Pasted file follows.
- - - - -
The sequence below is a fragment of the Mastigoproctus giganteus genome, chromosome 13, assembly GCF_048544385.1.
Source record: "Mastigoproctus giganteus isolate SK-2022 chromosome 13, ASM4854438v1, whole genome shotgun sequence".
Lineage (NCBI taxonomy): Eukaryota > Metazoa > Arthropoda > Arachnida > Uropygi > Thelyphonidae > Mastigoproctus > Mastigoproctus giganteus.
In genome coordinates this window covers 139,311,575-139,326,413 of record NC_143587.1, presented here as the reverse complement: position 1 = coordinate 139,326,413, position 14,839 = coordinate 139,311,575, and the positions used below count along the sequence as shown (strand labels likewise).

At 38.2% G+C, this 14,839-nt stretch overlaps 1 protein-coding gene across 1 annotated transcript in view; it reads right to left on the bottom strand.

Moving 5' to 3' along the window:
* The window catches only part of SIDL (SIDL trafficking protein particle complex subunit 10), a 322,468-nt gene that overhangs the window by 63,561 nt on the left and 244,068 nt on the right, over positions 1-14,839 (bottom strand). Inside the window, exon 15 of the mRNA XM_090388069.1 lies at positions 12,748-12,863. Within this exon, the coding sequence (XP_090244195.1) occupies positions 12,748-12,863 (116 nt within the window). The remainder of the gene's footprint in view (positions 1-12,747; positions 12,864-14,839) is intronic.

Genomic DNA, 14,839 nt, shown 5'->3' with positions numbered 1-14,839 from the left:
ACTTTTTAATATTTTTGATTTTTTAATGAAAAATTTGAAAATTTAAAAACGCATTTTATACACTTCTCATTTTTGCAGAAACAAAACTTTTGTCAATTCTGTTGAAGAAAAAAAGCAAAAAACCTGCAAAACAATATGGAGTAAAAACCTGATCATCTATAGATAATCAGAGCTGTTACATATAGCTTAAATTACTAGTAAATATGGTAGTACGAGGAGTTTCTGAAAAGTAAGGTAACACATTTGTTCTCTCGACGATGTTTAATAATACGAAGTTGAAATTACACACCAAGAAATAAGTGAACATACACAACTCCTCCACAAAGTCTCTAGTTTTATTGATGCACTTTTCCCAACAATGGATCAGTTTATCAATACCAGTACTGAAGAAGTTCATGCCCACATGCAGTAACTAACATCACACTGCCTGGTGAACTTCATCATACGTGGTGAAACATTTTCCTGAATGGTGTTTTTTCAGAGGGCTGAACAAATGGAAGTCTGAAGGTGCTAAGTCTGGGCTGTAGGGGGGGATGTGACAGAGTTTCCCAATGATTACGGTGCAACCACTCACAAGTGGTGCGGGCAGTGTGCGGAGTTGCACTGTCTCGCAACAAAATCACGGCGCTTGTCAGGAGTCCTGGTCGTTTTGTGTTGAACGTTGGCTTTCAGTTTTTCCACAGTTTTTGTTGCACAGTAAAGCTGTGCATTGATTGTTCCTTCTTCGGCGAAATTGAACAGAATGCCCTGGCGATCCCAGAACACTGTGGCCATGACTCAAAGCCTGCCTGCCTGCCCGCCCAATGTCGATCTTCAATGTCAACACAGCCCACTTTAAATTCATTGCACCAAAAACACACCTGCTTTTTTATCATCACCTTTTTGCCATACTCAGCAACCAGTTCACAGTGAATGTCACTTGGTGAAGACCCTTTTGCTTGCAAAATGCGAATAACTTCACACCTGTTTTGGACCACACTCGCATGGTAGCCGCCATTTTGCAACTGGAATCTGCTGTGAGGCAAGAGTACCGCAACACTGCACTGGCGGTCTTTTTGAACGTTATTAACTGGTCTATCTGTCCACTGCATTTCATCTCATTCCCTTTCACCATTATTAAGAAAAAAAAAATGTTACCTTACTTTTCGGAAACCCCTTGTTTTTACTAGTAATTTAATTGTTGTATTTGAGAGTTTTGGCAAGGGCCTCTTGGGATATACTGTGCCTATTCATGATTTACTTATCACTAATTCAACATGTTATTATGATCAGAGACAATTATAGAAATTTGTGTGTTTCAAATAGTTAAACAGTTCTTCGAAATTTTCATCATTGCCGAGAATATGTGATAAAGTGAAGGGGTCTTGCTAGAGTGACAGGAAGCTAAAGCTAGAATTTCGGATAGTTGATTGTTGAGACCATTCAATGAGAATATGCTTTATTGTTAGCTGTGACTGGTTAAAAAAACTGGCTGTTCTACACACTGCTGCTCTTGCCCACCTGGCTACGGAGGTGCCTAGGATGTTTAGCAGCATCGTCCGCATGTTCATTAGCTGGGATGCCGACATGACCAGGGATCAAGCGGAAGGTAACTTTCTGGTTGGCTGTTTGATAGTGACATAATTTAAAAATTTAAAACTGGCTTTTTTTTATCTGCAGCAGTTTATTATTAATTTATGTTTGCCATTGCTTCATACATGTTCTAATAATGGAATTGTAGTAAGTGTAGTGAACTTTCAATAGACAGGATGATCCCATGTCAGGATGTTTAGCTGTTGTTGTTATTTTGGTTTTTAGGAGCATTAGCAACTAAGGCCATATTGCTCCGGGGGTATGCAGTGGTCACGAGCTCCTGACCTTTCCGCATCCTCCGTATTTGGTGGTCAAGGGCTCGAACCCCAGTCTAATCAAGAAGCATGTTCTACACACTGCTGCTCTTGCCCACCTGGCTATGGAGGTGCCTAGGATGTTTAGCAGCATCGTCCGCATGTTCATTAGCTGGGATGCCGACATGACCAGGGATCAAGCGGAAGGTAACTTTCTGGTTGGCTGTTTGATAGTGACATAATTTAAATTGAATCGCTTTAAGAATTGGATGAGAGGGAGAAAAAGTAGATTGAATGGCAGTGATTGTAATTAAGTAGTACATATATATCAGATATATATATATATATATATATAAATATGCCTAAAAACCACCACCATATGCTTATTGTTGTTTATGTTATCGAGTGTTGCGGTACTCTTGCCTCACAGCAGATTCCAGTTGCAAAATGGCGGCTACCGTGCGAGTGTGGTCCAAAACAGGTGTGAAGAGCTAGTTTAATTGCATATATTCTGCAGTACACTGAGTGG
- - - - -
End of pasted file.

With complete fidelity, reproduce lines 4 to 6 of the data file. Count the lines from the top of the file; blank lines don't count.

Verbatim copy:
In genome coordinates this window covers 139,311,575-139,326,413 of record NC_143587.1, presented here as the reverse complement: position 1 = coordinate 139,326,413, position 14,839 = coordinate 139,311,575, and the positions used below count along the sequence as shown (strand labels likewise).

At 38.2% G+C, this 14,839-nt stretch overlaps 1 protein-coding gene across 1 annotated transcript in view; it reads right to left on the bottom strand.

Moving 5' to 3' along the window: